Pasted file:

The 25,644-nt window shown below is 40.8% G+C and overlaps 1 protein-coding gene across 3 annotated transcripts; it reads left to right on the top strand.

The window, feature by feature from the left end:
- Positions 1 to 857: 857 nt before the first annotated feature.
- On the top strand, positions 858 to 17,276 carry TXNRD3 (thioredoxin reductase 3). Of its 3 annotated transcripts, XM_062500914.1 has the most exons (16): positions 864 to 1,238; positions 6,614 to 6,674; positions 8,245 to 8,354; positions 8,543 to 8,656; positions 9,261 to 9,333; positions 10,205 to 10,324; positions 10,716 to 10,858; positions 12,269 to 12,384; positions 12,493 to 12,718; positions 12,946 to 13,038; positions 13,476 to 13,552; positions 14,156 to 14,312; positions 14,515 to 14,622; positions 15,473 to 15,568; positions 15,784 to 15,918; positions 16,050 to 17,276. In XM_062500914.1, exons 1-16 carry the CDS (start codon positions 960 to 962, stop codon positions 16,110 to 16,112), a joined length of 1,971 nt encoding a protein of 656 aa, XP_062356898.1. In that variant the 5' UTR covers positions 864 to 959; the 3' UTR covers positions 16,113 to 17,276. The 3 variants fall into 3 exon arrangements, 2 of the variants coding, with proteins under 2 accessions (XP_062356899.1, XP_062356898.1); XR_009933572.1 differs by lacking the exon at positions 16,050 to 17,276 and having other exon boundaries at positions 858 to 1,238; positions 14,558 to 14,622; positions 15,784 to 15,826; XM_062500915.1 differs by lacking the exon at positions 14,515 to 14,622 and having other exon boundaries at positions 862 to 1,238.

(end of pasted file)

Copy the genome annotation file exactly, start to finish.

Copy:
The 25,644-nt window shown below is 40.8% G+C and overlaps 1 protein-coding gene across 3 annotated transcripts; it reads left to right on the top strand.

The window, feature by feature from the left end:
- Positions 1 to 857: 857 nt before the first annotated feature.
- On the top strand, positions 858 to 17,276 carry TXNRD3 (thioredoxin reductase 3). Of its 3 annotated transcripts, XM_062500914.1 has the most exons (16): positions 864 to 1,238; positions 6,614 to 6,674; positions 8,245 to 8,354; positions 8,543 to 8,656; positions 9,261 to 9,333; positions 10,205 to 10,324; positions 10,716 to 10,858; positions 12,269 to 12,384; positions 12,493 to 12,718; positions 12,946 to 13,038; positions 13,476 to 13,552; positions 14,156 to 14,312; positions 14,515 to 14,622; positions 15,473 to 15,568; positions 15,784 to 15,918; positions 16,050 to 17,276. In XM_062500914.1, exons 1-16 carry the CDS (start codon positions 960 to 962, stop codon positions 16,110 to 16,112), a joined length of 1,971 nt encoding a protein of 656 aa, XP_062356898.1. In that variant the 5' UTR covers positions 864 to 959; the 3' UTR covers positions 16,113 to 17,276. The 3 variants fall into 3 exon arrangements, 2 of the variants coding, with proteins under 2 accessions (XP_062356899.1, XP_062356898.1); XR_009933572.1 differs by lacking the exon at positions 16,050 to 17,276 and having other exon boundaries at positions 858 to 1,238; positions 14,558 to 14,622; positions 15,784 to 15,826; XM_062500915.1 differs by lacking the exon at positions 14,515 to 14,622 and having other exon boundaries at positions 862 to 1,238.